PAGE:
In both NF1GRD and GAP‐334, the finger loop is stabilized by interactions with other regions of the protein, most importantly with the arginine derived from the FLR‐motif located in the middle of helix α6c. We have shown before that this supporting arginine is important in catalysis in that its mutation to alanine reduces the activity of NF1‐333 50‐fold and abrogates the ability to form a ternary complex with Ras‐GDP and AlFx, whereas mutation to lysine barely affects catalysis (Ahmadian et al., 1997b).

In the GAP‐334 structure the N‐terminal half of helix α6c is slightly displaced compared with NF1GRD and appears to be shifted towards the hydrophobic core, stabilizing the helical arrangement. While most of the hydrophobic amino acids located in helix α6c are largely similar in NF1GRD and GAP‐334, Ala1387 corresponds to a phenylalanine (Phe899) that is tightly involved in core stabilization. It appears that in the absence of the equivalent side chain in NF1GRD, helix α6c is less firmly anchored into the core and as a result (Figure 5B) the finger loop might close further down, with Phe1275 becoming more deeply buried within the core. This idea is supported by the observation that in GAP‐334 the corresponding Phe788 undergoes hydrophobic interaction with Phe899. As this is one of the most dramatic differences in the amino acid composition we propose it to contribute at least in part to the structural differences in this region and possibly also to differences in the interaction with Ras.

Summarizing the comparison between the Ras‐GAP‐334 and Ras‐NF1 interactions, we can observe that a major difference between the two systems is an increased flexibility of NF1 compared with GAP‐334. This might contribute to the slower binding of Ras to NF1GRD, which might need limited conformational adjustments in the latter for tight binding. To compensate for the entropic cost of the conformational change and to explain the higher affinity additional contact points in the interface will be required, although they cannot be inferred from the docking model. Once formed, however, the NF1GRD‐Ras complex is much tighter and has a much lower dissociation rate constant.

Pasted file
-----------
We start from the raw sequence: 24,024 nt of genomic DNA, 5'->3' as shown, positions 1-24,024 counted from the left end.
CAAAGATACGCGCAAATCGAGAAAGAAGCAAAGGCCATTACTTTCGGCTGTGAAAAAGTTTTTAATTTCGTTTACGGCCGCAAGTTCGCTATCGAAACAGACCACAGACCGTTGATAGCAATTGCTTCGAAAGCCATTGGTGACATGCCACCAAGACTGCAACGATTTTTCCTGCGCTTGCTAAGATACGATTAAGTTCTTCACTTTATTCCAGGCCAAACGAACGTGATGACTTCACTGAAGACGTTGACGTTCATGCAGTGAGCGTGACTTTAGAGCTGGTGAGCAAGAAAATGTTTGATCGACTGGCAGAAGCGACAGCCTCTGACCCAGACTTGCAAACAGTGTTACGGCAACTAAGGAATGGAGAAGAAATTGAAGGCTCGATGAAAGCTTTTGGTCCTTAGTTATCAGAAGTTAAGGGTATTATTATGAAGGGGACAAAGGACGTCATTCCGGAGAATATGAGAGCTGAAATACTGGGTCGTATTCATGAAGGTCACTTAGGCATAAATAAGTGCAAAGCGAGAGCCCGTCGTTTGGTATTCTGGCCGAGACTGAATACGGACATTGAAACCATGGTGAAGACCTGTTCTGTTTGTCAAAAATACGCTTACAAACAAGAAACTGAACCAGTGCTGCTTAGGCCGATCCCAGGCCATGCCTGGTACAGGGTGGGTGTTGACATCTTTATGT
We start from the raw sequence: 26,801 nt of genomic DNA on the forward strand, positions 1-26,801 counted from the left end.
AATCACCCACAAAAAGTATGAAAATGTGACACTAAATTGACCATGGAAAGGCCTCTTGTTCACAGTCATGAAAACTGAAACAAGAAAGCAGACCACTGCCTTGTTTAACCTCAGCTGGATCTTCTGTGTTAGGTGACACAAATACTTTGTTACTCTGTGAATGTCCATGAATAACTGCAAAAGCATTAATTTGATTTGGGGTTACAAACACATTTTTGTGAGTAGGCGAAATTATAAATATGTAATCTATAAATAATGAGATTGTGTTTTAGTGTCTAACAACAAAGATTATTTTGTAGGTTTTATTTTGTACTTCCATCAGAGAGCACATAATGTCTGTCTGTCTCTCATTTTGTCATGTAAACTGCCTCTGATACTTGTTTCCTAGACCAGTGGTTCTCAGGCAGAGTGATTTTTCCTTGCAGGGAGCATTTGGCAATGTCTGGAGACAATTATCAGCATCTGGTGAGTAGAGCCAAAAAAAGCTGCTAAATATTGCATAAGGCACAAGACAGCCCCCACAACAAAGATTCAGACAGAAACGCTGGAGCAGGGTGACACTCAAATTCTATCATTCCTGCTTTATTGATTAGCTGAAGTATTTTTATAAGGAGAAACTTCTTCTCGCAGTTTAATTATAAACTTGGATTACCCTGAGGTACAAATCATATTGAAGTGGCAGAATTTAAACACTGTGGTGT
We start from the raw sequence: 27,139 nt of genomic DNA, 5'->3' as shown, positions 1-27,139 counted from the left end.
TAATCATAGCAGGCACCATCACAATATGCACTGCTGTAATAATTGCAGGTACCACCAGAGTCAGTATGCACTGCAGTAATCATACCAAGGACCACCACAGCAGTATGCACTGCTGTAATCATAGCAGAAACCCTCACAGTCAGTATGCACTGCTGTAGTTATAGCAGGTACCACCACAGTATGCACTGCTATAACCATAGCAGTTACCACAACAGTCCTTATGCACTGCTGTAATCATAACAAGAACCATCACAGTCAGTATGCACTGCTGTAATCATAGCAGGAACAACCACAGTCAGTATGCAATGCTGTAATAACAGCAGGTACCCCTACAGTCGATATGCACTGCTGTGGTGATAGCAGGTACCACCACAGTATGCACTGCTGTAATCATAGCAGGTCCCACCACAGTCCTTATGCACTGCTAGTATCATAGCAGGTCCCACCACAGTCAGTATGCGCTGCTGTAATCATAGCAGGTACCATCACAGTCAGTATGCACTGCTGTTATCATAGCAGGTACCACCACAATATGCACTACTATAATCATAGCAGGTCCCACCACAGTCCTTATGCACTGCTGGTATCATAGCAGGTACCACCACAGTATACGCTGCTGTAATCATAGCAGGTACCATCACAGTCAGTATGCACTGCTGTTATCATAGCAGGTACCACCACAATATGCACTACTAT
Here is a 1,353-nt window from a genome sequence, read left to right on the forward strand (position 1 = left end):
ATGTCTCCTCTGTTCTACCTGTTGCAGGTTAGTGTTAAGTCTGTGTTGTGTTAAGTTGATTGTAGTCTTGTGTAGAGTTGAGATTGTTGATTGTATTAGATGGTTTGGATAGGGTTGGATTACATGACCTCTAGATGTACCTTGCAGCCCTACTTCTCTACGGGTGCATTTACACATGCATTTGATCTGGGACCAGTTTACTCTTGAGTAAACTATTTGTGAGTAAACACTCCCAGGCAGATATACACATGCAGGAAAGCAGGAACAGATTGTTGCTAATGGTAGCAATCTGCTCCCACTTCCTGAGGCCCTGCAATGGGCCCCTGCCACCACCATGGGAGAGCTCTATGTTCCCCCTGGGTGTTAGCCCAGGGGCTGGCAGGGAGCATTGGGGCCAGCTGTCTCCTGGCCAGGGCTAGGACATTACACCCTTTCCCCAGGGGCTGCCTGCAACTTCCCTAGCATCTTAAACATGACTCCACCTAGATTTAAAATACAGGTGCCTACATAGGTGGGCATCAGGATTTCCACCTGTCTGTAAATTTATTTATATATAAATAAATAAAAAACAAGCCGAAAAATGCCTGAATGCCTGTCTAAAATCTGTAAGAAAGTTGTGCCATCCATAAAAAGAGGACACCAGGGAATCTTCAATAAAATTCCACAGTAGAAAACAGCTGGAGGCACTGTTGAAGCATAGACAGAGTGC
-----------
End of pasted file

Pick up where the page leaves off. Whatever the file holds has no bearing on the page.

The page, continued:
The difference in binding properties probably reflects the different physiological requirements of the two systems, with Ras localized in the plasma membrane and p120GAP in the cytoplasm, and with the low affinity and low concentration of both proteins it is to be assumed that they can only interact when GAP is relocalized to the plasma membrane during signal transduction. Neurofibromin is localized in the particulate fraction and its high‐affinity binding to Ras may allow it to increase GTP hydrolysis without translocation. The knowledge of the structural requirements and the availability of cell lines with the GAP and NF1 genes disrupted may allow us to test whether engineering GAP to have neurofibromin‐like properties and vice versa has any physiological consequences in those cells.

Conclusions

The work reported in this paper characterizes the first functional domain of neurofibromin in three dimensions. In light of the various mutations found in NF1 patients or investigated in structure‐function studies, it gives insight into the structure of the GAP‐related domain, which in turn may serve as a resource for designing further studies on the function of this protein. Together with the structure of the Ras‐RasGAP complex it provides a useful model for analysis of various specific features of NF1GRD‐Ras interaction.

Materials and methods

Protein preparation